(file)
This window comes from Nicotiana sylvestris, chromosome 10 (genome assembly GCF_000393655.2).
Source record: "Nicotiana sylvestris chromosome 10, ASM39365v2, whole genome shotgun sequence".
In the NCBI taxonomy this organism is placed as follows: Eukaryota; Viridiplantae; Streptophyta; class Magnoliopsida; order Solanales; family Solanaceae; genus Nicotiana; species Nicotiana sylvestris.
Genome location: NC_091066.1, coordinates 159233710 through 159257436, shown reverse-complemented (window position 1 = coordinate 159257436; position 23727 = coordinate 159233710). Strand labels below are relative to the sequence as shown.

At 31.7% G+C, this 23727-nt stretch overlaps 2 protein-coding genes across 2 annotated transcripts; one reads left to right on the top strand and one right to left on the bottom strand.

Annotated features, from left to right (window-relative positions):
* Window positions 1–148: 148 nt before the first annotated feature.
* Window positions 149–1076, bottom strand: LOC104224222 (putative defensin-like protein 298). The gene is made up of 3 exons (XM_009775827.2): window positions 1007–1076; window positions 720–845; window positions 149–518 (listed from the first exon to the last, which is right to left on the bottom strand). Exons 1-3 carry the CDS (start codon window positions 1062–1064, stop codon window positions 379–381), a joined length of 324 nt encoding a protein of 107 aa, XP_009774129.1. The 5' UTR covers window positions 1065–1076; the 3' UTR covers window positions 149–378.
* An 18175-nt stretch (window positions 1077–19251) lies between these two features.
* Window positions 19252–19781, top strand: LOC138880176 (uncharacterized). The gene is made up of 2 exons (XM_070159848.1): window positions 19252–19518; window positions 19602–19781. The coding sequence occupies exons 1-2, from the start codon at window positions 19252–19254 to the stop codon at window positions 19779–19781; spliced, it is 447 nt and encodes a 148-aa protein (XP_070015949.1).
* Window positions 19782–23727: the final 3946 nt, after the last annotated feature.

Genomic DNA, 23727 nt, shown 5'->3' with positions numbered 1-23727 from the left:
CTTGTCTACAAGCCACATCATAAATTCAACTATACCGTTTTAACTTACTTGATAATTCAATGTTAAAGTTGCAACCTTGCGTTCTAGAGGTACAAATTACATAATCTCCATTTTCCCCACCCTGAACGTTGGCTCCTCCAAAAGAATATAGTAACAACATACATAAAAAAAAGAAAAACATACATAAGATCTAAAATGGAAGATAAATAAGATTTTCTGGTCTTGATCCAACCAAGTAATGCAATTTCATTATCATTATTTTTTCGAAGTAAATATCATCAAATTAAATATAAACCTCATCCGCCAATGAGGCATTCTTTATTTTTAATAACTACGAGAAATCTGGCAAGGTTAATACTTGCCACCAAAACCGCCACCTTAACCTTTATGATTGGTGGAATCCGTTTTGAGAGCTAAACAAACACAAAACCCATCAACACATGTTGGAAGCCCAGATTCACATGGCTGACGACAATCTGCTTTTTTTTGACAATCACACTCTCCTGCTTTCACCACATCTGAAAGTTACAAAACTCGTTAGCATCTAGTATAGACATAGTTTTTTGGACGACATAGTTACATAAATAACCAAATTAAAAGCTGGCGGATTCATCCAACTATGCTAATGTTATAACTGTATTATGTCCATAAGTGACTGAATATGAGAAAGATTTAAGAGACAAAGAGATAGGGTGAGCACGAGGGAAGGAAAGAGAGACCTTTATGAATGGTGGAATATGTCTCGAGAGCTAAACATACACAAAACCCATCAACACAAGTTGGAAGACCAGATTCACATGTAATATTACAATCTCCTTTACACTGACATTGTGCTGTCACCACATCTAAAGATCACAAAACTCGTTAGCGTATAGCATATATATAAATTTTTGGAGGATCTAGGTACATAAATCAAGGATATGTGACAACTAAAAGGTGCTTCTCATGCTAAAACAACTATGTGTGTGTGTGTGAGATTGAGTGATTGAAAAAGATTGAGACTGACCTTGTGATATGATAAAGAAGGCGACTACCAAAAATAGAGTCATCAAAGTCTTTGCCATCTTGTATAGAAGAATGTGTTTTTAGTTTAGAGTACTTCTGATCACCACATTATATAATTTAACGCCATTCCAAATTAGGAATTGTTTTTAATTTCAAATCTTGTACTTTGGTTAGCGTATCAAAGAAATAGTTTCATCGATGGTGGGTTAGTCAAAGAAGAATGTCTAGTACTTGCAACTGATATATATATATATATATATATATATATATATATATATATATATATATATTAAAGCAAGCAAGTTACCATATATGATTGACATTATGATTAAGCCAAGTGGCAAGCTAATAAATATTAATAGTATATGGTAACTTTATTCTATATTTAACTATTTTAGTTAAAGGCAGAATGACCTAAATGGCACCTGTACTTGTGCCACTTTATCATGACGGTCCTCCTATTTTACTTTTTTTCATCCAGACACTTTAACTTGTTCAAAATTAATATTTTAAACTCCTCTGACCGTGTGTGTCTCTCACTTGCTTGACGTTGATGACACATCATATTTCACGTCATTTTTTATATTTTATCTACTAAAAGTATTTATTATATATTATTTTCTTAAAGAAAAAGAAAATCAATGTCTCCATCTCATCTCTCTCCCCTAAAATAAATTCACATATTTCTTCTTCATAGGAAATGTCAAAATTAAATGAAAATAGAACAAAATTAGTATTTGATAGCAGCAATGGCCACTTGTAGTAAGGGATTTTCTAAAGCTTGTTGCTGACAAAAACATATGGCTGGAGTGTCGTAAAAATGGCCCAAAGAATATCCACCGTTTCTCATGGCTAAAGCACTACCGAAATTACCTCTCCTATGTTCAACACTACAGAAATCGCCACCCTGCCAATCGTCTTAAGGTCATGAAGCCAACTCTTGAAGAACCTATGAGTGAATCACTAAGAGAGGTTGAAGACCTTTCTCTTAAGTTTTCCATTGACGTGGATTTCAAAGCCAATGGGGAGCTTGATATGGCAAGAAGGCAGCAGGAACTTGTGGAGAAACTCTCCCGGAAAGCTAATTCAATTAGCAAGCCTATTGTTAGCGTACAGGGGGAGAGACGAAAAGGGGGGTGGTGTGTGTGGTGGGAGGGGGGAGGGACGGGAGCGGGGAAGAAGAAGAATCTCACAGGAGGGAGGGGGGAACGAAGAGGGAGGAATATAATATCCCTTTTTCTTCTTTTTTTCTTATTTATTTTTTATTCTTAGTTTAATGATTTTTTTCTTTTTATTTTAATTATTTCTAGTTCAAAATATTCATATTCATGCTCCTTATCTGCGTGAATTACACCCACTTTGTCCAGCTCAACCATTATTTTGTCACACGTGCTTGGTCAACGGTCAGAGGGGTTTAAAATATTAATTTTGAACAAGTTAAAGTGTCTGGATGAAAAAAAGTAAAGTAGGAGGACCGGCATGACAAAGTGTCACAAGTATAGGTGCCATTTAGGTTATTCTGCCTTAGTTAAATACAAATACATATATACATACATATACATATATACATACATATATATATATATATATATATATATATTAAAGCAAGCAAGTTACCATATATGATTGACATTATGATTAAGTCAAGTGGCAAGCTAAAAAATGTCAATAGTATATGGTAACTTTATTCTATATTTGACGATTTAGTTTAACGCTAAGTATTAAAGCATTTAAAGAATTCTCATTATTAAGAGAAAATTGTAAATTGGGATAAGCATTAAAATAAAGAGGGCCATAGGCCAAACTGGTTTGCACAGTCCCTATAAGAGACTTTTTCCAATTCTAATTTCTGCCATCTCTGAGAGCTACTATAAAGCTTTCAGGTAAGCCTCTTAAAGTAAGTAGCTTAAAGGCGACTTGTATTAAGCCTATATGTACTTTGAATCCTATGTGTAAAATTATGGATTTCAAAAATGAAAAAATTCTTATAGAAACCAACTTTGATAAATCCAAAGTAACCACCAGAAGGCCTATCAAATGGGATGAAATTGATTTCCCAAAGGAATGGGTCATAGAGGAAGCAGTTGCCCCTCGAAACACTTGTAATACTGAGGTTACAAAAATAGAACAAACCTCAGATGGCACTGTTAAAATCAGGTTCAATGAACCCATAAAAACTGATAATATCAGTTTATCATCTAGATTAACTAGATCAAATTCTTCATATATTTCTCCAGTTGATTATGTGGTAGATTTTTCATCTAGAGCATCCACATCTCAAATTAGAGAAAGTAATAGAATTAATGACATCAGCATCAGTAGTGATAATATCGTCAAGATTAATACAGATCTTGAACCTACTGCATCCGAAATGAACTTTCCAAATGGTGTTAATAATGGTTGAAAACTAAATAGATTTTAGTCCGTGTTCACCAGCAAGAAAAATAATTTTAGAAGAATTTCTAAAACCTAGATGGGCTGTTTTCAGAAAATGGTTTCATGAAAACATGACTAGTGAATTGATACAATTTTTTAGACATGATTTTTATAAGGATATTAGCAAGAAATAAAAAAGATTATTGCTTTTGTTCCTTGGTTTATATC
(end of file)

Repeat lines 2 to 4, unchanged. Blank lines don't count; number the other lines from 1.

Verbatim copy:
Source record: "Nicotiana sylvestris chromosome 10, ASM39365v2, whole genome shotgun sequence".
In the NCBI taxonomy this organism is placed as follows: Eukaryota; Viridiplantae; Streptophyta; class Magnoliopsida; order Solanales; family Solanaceae; genus Nicotiana; species Nicotiana sylvestris.
Genome location: NC_091066.1, coordinates 159233710 through 159257436, shown reverse-complemented (window position 1 = coordinate 159257436; position 23727 = coordinate 159233710). Strand labels below are relative to the sequence as shown.